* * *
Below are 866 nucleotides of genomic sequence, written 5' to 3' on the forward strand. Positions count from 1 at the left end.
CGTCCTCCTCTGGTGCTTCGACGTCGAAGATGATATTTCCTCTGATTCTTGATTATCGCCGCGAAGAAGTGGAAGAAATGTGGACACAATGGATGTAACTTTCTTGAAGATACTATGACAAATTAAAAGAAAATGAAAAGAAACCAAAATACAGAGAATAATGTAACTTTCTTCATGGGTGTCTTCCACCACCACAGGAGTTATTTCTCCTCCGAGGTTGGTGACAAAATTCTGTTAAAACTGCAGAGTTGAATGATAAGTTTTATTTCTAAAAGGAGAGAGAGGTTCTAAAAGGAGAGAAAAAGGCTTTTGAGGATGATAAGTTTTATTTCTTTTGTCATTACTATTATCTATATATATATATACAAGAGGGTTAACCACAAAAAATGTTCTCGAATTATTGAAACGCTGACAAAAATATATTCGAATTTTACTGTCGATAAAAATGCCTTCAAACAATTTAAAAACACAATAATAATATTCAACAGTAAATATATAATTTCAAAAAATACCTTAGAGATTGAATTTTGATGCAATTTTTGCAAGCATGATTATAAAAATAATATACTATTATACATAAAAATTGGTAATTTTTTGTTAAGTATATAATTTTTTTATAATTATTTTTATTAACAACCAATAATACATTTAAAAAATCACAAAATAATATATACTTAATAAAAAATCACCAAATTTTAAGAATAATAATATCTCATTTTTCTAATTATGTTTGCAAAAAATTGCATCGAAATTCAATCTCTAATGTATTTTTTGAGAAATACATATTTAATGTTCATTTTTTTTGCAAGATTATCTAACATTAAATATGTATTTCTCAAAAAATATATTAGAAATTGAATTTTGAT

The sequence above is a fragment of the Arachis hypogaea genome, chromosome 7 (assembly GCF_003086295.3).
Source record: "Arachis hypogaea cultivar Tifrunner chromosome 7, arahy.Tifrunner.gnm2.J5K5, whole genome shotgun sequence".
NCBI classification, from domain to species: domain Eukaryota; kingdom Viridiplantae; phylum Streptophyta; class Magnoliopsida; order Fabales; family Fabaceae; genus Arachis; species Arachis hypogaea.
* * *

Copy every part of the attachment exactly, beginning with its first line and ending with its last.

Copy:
Below are 866 nucleotides of genomic sequence, written 5' to 3' on the forward strand. Positions count from 1 at the left end.
CGTCCTCCTCTGGTGCTTCGACGTCGAAGATGATATTTCCTCTGATTCTTGATTATCGCCGCGAAGAAGTGGAAGAAATGTGGACACAATGGATGTAACTTTCTTGAAGATACTATGACAAATTAAAAGAAAATGAAAAGAAACCAAAATACAGAGAATAATGTAACTTTCTTCATGGGTGTCTTCCACCACCACAGGAGTTATTTCTCCTCCGAGGTTGGTGACAAAATTCTGTTAAAACTGCAGAGTTGAATGATAAGTTTTATTTCTAAAAGGAGAGAGAGGTTCTAAAAGGAGAGAAAAAGGCTTTTGAGGATGATAAGTTTTATTTCTTTTGTCATTACTATTATCTATATATATATATACAAGAGGGTTAACCACAAAAAATGTTCTCGAATTATTGAAACGCTGACAAAAATATATTCGAATTTTACTGTCGATAAAAATGCCTTCAAACAATTTAAAAACACAATAATAATATTCAACAGTAAATATATAATTTCAAAAAATACCTTAGAGATTGAATTTTGATGCAATTTTTGCAAGCATGATTATAAAAATAATATACTATTATACATAAAAATTGGTAATTTTTTGTTAAGTATATAATTTTTTTATAATTATTTTTATTAACAACCAATAATACATTTAAAAAATCACAAAATAATATATACTTAATAAAAAATCACCAAATTTTAAGAATAATAATATCTCATTTTTCTAATTATGTTTGCAAAAAATTGCATCGAAATTCAATCTCTAATGTATTTTTTGAGAAATACATATTTAATGTTCATTTTTTTTGCAAGATTATCTAACATTAAATATGTATTTCTCAAAAAATATATTAGAAATTGAATTTTGAT

The sequence above is a fragment of the Arachis hypogaea genome, chromosome 7 (assembly GCF_003086295.3).
Source record: "Arachis hypogaea cultivar Tifrunner chromosome 7, arahy.Tifrunner.gnm2.J5K5, whole genome shotgun sequence".
NCBI classification, from domain to species: domain Eukaryota; kingdom Viridiplantae; phylum Streptophyta; class Magnoliopsida; order Fabales; family Fabaceae; genus Arachis; species Arachis hypogaea.